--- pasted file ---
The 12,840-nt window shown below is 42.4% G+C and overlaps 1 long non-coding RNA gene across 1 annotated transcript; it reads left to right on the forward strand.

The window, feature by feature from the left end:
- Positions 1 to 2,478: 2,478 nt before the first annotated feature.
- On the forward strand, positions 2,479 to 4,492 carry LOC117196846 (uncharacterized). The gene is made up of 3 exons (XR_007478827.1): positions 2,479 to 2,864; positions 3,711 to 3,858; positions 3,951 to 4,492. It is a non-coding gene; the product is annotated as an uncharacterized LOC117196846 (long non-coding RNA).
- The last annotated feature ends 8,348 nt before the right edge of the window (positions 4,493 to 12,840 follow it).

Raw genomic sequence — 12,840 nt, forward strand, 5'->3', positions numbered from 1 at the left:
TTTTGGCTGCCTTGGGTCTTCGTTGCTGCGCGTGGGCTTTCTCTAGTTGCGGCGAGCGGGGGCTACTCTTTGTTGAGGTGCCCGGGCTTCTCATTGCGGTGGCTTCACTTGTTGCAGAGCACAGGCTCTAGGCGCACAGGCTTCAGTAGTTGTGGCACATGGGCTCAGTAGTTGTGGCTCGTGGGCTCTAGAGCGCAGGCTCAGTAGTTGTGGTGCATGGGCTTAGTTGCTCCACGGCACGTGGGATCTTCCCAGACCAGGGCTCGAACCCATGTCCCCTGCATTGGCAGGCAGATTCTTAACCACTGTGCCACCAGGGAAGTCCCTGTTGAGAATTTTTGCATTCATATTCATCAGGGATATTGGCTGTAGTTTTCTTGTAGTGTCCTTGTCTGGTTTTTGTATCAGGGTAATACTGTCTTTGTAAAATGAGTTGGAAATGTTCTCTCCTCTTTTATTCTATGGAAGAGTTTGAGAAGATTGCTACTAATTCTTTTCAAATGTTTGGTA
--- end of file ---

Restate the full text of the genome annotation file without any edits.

The 12,840-nt window shown below is 42.4% G+C and overlaps 1 long non-coding RNA gene across 1 annotated transcript; it reads left to right on the forward strand.

The window, feature by feature from the left end:
- Positions 1 to 2,478: 2,478 nt before the first annotated feature.
- On the forward strand, positions 2,479 to 4,492 carry LOC117196846 (uncharacterized). The gene is made up of 3 exons (XR_007478827.1): positions 2,479 to 2,864; positions 3,711 to 3,858; positions 3,951 to 4,492. It is a non-coding gene; the product is annotated as an uncharacterized LOC117196846 (long non-coding RNA).
- The last annotated feature ends 8,348 nt before the right edge of the window (positions 4,493 to 12,840 follow it).

Raw genomic sequence — 12,840 nt, forward strand, 5'->3', positions numbered from 1 at the left:
TTTTGGCTGCCTTGGGTCTTCGTTGCTGCGCGTGGGCTTTCTCTAGTTGCGGCGAGCGGGGGCTACTCTTTGTTGAGGTGCCCGGGCTTCTCATTGCGGTGGCTTCACTTGTTGCAGAGCACAGGCTCTAGGCGCACAGGCTTCAGTAGTTGTGGCACATGGGCTCAGTAGTTGTGGCTCGTGGGCTCTAGAGCGCAGGCTCAGTAGTTGTGGTGCATGGGCTTAGTTGCTCCACGGCACGTGGGATCTTCCCAGACCAGGGCTCGAACCCATGTCCCCTGCATTGGCAGGCAGATTCTTAACCACTGTGCCACCAGGGAAGTCCCTGTTGAGAATTTTTGCATTCATATTCATCAGGGATATTGGCTGTAGTTTTCTTGTAGTGTCCTTGTCTGGTTTTTGTATCAGGGTAATACTGTCTTTGTAAAATGAGTTGGAAATGTTCTCTCCTCTTTTATTCTATGGAAGAGTTTGAGAAGATTGCTACTAATTCTTTTCAAATGTTTGGTA